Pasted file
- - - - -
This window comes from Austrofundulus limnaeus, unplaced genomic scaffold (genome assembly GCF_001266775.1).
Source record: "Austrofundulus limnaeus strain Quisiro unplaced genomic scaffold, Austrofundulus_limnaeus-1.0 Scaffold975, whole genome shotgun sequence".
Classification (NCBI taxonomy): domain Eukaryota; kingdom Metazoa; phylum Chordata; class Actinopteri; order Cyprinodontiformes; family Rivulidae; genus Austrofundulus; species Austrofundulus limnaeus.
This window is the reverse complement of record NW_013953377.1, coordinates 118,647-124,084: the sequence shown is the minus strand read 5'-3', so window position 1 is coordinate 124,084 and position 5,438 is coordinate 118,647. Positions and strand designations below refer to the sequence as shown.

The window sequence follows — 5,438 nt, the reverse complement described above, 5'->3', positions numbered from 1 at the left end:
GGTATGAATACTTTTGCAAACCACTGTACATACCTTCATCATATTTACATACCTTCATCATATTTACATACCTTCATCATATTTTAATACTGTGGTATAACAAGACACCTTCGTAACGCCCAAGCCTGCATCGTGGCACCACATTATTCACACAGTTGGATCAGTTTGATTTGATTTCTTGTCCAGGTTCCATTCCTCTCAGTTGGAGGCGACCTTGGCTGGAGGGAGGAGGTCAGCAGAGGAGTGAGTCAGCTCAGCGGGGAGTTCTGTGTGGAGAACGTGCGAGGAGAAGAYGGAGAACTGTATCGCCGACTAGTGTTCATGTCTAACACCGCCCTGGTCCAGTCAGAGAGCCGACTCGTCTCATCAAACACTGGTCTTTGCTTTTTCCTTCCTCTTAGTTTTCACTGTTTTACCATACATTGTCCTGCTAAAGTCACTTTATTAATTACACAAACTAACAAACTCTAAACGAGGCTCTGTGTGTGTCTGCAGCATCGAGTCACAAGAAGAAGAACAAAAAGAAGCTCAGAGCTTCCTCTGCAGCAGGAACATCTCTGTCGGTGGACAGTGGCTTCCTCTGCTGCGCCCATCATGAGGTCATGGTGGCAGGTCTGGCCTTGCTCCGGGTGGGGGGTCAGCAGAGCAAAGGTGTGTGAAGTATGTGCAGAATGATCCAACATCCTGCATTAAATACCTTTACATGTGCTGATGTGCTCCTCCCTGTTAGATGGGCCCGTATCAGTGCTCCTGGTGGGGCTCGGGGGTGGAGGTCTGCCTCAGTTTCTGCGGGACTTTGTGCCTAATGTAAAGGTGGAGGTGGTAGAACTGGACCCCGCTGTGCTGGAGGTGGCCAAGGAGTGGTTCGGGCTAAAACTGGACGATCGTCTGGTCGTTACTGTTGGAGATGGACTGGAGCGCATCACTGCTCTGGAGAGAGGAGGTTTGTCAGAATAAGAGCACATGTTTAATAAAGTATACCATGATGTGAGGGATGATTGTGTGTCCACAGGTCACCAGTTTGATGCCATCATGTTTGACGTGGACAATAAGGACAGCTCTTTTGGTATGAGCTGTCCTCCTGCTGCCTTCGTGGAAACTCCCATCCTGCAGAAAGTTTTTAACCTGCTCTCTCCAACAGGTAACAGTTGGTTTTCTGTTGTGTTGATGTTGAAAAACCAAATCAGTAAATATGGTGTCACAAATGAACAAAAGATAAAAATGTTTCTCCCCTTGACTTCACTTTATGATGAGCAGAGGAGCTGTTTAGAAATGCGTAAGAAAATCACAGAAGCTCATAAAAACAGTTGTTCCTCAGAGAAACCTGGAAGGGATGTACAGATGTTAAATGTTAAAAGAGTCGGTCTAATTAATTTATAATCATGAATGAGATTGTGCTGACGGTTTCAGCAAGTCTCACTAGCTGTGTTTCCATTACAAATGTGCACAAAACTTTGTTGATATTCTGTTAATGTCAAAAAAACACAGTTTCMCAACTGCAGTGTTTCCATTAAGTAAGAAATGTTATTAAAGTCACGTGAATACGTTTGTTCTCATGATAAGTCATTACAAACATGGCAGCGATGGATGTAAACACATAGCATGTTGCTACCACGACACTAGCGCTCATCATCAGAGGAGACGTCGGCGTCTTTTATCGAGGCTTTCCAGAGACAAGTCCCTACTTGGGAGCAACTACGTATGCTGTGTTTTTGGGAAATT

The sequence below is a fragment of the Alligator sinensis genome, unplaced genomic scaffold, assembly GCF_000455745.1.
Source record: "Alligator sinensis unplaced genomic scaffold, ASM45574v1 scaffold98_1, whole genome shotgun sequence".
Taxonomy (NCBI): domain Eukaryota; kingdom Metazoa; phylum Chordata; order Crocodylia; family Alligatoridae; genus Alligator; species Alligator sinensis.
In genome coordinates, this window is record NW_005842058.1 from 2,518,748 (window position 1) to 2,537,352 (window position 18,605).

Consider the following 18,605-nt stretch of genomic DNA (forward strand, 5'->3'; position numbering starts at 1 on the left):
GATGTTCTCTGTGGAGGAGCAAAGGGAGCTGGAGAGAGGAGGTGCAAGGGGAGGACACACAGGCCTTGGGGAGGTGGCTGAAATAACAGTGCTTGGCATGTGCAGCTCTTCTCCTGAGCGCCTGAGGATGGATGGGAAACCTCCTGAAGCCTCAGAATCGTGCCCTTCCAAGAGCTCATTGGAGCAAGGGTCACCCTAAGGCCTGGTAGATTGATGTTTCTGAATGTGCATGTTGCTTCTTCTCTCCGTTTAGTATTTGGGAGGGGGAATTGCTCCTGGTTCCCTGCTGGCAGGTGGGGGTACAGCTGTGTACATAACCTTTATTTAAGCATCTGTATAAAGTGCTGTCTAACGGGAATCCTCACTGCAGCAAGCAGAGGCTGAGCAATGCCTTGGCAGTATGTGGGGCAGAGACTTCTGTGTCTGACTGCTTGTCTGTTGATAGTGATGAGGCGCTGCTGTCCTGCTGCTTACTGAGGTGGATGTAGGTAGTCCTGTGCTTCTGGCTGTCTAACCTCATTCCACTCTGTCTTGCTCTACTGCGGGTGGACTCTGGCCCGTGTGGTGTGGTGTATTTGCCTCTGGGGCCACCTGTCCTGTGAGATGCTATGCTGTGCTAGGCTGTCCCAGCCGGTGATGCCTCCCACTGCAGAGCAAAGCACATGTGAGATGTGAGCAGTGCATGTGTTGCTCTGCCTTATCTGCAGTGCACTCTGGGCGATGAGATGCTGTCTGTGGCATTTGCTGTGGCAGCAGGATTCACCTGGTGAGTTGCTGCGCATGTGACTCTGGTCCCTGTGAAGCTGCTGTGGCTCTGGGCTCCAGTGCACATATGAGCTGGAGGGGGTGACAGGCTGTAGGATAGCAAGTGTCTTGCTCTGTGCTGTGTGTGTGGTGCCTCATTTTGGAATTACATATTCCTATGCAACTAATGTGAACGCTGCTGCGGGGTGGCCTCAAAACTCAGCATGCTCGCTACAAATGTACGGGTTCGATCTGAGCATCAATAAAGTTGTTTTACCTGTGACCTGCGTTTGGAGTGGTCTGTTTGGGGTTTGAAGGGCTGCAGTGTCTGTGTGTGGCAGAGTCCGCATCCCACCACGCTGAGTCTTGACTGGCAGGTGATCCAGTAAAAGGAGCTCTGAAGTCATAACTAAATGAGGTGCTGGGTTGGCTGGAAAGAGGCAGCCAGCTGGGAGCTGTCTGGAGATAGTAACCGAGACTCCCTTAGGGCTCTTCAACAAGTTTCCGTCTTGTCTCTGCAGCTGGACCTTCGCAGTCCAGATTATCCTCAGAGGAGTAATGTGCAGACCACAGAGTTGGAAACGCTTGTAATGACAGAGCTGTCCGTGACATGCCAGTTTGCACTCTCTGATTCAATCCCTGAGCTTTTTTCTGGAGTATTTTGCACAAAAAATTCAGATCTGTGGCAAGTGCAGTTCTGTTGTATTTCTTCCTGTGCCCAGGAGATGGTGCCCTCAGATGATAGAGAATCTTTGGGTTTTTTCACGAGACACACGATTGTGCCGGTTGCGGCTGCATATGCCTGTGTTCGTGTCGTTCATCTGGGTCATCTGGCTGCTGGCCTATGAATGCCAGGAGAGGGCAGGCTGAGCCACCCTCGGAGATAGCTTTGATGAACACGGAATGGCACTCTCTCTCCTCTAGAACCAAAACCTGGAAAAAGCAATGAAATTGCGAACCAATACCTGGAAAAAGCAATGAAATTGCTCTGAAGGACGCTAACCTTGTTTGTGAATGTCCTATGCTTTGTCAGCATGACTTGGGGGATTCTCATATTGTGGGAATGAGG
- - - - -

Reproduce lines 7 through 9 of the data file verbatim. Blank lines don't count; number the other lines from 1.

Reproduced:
The sequence below is a fragment of the Alligator sinensis genome, unplaced genomic scaffold, assembly GCF_000455745.1.
Source record: "Alligator sinensis unplaced genomic scaffold, ASM45574v1 scaffold98_1, whole genome shotgun sequence".
Taxonomy (NCBI): domain Eukaryota; kingdom Metazoa; phylum Chordata; order Crocodylia; family Alligatoridae; genus Alligator; species Alligator sinensis.